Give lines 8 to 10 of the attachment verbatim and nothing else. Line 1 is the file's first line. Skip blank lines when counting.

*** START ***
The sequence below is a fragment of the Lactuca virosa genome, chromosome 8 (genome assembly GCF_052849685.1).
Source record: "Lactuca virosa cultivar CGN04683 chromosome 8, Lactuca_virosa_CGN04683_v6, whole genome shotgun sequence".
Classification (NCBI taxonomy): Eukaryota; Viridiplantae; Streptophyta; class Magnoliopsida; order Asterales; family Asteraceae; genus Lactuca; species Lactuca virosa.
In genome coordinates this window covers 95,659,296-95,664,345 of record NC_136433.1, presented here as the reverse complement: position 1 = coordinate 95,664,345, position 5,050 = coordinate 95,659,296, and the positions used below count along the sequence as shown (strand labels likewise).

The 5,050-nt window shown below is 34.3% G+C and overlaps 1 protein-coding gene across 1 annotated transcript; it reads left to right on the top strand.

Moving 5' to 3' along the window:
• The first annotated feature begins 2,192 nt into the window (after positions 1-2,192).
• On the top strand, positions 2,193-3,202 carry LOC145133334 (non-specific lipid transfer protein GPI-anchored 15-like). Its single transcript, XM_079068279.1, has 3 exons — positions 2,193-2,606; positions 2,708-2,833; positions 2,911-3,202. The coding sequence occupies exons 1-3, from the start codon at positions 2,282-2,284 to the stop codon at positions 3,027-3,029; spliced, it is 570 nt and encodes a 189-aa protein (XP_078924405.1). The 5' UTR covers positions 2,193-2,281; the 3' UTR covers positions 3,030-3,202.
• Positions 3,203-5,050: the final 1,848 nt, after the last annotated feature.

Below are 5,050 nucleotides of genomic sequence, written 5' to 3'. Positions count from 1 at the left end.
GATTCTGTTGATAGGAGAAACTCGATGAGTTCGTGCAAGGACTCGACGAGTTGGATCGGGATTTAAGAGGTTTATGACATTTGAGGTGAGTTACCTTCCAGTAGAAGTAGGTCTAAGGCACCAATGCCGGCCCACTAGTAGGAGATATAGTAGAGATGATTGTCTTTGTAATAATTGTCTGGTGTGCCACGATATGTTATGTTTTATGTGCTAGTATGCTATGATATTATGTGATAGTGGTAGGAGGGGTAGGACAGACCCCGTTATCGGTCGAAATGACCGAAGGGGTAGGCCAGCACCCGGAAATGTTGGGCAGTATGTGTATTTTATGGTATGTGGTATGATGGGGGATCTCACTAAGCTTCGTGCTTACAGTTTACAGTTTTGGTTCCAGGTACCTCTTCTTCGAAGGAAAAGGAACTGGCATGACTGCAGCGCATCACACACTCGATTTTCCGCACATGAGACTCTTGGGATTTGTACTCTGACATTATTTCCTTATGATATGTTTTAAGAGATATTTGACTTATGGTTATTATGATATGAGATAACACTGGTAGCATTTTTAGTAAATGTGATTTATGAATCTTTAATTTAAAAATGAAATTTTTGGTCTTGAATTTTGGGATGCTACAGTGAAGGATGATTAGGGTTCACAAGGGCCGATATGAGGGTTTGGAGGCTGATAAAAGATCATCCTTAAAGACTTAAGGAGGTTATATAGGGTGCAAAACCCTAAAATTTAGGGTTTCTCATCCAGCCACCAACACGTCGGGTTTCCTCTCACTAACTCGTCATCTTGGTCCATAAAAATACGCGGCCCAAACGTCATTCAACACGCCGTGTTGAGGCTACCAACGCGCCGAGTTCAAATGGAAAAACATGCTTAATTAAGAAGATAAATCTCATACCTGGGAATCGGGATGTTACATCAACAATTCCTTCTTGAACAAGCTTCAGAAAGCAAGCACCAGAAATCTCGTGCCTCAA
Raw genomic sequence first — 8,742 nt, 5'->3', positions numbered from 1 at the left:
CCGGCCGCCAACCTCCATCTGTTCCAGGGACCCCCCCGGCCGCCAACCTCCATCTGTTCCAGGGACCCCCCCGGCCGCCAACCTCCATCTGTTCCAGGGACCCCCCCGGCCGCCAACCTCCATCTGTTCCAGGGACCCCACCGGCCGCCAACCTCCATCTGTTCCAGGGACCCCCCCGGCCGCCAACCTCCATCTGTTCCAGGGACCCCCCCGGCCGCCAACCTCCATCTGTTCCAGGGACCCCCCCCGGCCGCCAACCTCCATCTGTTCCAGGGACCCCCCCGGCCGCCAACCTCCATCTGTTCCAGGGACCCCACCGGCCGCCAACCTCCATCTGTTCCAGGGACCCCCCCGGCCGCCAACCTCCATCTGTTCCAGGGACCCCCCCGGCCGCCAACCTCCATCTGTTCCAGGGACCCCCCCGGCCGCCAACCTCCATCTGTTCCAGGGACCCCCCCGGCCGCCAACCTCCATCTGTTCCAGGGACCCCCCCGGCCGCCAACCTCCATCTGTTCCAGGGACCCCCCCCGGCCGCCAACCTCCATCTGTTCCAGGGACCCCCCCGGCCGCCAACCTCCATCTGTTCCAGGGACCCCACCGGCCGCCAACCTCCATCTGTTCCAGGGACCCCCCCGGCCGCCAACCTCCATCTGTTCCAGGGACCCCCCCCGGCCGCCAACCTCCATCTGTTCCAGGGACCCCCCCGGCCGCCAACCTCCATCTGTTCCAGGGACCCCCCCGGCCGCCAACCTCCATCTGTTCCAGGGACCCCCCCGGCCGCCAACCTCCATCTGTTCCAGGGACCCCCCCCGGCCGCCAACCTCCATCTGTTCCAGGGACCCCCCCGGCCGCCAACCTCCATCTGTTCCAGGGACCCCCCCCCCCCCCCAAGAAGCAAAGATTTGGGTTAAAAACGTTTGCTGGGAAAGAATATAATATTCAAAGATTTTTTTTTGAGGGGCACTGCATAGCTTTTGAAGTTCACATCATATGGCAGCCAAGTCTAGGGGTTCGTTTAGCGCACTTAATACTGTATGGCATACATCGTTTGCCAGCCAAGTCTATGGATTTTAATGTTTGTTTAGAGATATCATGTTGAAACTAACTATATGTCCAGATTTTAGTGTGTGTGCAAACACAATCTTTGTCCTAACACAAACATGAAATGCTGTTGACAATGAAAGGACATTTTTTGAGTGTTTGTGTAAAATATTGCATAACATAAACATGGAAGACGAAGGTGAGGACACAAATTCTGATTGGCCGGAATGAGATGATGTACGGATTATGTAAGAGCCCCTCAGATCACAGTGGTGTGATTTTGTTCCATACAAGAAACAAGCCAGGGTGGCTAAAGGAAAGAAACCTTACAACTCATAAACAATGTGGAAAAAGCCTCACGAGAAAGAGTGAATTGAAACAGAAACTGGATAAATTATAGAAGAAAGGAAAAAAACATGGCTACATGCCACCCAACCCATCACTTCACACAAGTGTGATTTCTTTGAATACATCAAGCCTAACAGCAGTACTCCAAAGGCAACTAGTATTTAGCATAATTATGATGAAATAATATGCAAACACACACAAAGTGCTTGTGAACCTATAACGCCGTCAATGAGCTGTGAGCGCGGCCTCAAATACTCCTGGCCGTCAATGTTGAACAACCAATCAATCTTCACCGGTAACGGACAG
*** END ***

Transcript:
• On the top strand, positions 2,193-3,202 carry LOC145133334 (non-specific lipid transfer protein GPI-anchored 15-like). Its single transcript, XM_079068279.1, has 3 exons — positions 2,193-2,606; positions 2,708-2,833; positions 2,911-3,202. The coding sequence occupies exons 1-3, from the start codon at positions 2,282-2,284 to the stop codon at positions 3,027-3,029; spliced, it is 570 nt and encodes a 189-aa protein (XP_078924405.1). The 5' UTR covers positions 2,193-2,281; the 3' UTR covers positions 3,030-3,202.
• Positions 3,203-5,050: the final 1,848 nt, after the last annotated feature.

Below are 5,050 nucleotides of genomic sequence, written 5' to 3'. Positions count from 1 at the left end.